This meant, for example, that a learner who had a distinction in three out of four exams but who narrowly failed one exam would fail the overall qualification.
In its letter, Ofqual said it is “concerned that this may impact the validity of grades issued and is not fair to students who narrowly miss passing one or more units”.
It asked the AOs to “provide a safety net for students who narrowly pass on one or more externally-assessed units” on these courses, so that a learner could still pass the overall qualification without having to pass all the externally-assessed exams.
It’s not clear where the original interpretation of the rules came from, or the impetus for Ofqual’s letter.
The DfE is insisting that its rules haven’t changed.
“We have always been clear with awarding organisations about the standard that is expected and nothing has changed. We recently reiterated the guidance to ensure consistency,” a spokesperson said.
An Ofqual blog post on the topic said AOs had designed the qualifications to meet official guidelines that learners had to pass every externally assessed exam.
Awarding organisations would have had to submit their qualifications to the DfE for inclusion in the list of awards that count towards the performance measures.
Reviewing tolerances: What are awarding organisations doing?
Pearson is by far and away the biggest provider of both applied general and tech level qualifications, though other major awarding organisations including City and Guilds and OCR also offer their own versions of these courses.
OCR offers both applied general and tech level qualifications through its level three Cambridge Technicals (2016) suite of courses.
A spokesperson said it would be “introducing a near-pass unit grade for this summer’s exams” for all qualifications in the suite, and that the change would be applied retrospectively.
However, it couldn’t say how many learners would have their results changed.
“We’re running the data checks now and will be in touch with any affected centres as soon as possible,” they said.
At this stage we cannot give exact figures of how many learners will be impacted
Similarly, City and Guilds, which offers tech levels, will be introducing a yet-to-be-determined “tolerance” for learners that would be completing their courses this year.
It intends to “consider those results that are within a tolerance of marks below the pass mark as having achieved the component”.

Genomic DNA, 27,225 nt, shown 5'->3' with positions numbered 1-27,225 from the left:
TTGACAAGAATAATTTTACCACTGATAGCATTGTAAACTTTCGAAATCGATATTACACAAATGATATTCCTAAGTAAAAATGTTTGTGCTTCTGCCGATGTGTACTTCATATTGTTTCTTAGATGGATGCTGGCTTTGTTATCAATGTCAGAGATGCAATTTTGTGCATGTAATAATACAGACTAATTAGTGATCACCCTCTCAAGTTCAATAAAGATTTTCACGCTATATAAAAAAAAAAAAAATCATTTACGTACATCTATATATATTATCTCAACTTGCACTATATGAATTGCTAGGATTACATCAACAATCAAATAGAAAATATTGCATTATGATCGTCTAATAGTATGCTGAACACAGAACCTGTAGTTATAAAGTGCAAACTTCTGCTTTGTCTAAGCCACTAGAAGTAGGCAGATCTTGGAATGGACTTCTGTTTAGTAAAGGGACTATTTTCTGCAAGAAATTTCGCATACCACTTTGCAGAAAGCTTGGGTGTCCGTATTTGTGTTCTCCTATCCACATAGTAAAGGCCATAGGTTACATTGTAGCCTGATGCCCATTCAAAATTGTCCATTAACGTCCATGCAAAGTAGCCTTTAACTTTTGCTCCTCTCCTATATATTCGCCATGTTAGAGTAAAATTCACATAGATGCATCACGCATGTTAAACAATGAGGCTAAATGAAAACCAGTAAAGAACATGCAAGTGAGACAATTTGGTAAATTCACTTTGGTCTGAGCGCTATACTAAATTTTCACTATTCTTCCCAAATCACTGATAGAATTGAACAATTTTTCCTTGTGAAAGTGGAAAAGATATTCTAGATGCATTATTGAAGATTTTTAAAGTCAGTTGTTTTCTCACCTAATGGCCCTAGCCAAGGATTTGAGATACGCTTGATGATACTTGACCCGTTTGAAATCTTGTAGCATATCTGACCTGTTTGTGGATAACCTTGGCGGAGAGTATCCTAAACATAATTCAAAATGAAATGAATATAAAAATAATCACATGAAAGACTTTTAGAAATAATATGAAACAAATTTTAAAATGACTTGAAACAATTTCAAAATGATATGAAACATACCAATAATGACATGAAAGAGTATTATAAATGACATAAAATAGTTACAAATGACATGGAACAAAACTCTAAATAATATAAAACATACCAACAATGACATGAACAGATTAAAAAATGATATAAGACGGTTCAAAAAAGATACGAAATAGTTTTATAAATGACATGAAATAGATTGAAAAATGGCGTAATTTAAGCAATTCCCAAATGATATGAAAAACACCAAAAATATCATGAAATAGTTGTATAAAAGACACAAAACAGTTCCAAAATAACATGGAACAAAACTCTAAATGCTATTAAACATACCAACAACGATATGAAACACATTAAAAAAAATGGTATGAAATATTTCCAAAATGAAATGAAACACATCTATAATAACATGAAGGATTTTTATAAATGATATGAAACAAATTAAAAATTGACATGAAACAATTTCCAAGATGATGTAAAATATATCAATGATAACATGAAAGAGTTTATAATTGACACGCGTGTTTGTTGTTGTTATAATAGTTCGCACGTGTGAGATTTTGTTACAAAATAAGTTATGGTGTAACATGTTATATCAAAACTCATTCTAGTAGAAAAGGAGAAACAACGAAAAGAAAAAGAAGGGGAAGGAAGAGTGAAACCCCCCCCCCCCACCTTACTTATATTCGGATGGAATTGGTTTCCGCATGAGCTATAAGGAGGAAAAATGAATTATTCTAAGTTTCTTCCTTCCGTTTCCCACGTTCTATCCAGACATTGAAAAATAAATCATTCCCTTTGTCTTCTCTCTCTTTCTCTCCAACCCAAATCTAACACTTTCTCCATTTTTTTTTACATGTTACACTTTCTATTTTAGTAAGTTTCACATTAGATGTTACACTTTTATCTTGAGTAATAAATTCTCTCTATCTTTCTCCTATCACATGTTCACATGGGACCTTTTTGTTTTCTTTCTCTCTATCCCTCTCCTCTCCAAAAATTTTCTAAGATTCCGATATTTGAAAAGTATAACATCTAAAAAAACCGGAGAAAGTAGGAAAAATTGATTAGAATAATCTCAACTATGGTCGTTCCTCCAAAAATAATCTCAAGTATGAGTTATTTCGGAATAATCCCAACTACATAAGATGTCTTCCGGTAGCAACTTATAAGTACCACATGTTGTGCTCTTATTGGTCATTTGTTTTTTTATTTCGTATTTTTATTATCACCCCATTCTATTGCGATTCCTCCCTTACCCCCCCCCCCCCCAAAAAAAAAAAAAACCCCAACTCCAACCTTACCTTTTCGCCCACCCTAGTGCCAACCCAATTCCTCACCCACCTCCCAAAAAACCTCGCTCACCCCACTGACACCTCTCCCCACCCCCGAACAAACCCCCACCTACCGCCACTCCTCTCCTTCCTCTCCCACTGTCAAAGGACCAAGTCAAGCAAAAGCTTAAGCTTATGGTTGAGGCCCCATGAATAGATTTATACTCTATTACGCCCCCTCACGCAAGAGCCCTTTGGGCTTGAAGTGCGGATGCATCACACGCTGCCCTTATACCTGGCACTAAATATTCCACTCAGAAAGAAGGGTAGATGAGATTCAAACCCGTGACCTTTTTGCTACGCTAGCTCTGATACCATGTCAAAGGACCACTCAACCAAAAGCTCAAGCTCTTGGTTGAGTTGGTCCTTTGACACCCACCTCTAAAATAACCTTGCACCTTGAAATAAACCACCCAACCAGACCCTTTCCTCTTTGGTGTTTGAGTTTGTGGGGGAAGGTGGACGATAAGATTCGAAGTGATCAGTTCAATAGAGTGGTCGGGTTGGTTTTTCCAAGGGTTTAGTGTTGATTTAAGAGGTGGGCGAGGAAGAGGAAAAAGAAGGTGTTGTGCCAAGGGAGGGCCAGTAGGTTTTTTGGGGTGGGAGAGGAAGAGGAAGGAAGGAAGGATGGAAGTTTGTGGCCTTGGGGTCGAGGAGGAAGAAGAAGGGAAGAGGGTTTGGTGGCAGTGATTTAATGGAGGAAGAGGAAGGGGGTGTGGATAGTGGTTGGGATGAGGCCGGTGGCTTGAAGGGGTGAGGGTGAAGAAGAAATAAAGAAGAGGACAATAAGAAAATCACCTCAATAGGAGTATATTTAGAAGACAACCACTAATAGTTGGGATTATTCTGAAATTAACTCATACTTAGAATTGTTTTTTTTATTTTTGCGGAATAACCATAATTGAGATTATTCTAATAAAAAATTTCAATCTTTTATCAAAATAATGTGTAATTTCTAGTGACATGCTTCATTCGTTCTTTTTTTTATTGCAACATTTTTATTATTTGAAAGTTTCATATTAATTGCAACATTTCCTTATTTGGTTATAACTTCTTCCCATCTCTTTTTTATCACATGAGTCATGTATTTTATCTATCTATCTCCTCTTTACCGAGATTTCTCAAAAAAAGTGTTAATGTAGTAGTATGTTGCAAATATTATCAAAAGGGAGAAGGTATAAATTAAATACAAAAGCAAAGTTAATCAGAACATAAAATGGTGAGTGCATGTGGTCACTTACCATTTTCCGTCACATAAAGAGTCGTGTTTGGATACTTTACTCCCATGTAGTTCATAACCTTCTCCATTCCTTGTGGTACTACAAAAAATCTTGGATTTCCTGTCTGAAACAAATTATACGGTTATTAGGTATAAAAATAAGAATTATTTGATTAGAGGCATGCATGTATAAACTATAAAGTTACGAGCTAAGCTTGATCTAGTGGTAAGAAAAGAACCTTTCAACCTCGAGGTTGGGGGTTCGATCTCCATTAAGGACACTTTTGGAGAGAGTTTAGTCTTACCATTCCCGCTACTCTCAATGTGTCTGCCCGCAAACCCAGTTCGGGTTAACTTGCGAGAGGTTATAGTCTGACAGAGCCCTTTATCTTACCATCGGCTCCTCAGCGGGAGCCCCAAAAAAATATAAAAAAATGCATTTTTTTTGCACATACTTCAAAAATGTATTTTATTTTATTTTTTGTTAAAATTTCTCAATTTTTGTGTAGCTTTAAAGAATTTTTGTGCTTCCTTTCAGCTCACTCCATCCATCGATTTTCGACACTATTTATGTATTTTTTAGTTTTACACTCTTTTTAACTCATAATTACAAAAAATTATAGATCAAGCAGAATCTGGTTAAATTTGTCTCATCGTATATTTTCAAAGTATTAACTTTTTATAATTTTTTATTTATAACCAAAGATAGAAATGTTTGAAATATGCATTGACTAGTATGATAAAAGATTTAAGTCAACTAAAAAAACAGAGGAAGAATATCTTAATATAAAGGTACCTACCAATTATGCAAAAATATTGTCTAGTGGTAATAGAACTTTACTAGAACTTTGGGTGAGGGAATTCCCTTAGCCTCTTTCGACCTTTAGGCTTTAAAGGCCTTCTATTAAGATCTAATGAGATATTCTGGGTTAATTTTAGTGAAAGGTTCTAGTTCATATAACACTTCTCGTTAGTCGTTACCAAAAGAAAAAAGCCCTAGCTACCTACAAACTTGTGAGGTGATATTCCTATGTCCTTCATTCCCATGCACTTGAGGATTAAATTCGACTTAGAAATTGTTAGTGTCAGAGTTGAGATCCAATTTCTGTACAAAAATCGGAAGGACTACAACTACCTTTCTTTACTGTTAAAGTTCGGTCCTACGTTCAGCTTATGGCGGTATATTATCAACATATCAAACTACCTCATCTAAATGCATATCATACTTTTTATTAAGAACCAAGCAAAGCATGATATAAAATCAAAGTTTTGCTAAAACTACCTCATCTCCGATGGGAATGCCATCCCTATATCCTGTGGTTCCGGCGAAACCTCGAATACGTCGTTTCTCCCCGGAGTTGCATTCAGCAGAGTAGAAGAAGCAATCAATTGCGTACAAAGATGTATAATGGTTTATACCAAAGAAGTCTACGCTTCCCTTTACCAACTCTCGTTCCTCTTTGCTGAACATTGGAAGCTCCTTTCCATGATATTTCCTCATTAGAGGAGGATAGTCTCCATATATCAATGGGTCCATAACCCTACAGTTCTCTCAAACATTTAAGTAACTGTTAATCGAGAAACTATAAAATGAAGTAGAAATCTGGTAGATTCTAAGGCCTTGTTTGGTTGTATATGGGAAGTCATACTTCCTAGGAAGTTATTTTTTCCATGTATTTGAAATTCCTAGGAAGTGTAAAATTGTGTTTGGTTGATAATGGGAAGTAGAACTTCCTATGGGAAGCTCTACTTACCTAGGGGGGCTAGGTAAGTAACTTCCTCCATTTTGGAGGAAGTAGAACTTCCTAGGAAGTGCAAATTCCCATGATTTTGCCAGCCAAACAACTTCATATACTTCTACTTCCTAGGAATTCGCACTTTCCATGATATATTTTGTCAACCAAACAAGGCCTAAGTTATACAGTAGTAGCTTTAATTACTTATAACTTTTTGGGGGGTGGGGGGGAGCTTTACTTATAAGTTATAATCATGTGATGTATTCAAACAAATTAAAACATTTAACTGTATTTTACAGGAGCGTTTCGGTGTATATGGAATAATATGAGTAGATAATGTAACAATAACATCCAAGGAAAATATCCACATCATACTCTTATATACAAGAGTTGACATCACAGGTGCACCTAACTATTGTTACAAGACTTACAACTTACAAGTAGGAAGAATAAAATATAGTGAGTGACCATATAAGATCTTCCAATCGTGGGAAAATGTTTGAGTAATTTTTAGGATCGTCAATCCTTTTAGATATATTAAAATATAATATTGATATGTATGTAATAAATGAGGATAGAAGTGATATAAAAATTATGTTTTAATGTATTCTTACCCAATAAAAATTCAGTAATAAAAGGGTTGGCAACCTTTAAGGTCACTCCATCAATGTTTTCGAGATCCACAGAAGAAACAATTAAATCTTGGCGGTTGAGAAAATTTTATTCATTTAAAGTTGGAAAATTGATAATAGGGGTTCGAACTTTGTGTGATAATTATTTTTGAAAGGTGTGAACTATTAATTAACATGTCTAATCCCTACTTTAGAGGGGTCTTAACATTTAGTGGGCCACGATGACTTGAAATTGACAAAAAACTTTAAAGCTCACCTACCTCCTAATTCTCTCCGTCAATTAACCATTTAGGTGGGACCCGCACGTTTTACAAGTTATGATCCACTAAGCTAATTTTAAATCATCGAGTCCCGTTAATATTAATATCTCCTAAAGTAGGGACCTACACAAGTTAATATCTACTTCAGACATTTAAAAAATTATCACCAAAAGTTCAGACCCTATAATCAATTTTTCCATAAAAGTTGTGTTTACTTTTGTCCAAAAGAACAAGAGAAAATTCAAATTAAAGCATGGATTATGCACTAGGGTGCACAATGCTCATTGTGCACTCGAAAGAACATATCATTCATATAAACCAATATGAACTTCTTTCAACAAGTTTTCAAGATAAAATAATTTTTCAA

A spokesperson said the body is still “reviewing options” for learners that completed courses last year, and would “communicate further to centres once we have been through this process”.
“At this stage we cannot give exact figures of how many learners will be impacted,” she said.
AAT also offers tech levels. A spokesperson said it will be “reviewing what actions it needs to take in light of Ofqual’s letter, if any”.
And VTCT will be consulting over the summer before making any changes to its applied general qualifications in sports, active health and fitness.
It is “considering assigning a minimum points threshold” that would allow learners to pass the qualification without having to pass every external assessment.
Not every awarding organisation is making changes to their courses, however.
Graham Hastings-Evans, managing director of NOCN, which offers tech levels, said it “will not need to” do so, as “no learners have been adversely affected”.
Julie Hyde, the director of CACHE, said it had “determined that no safety net was required” for either the NCFE CACHE technical or NCFE applied general qualifications, after “reviewing the assessment strategy and purpose” of the courses “alongside consultation directly with Ofqual”.
The IMI is “not intending to make any changes” to its tech level qualifications”, and ActiveIQ, which offers tech levels, “cannot adjust the qualifications’ assessment specification”.
A spokesperson for University of the Arts London, which issued the second highest number of applied general qualification certificates in 2016/17, said its courses aren’t subject to the Department for Education’s rules. As a result it didn’t need to make any changes, and none of its students were affected.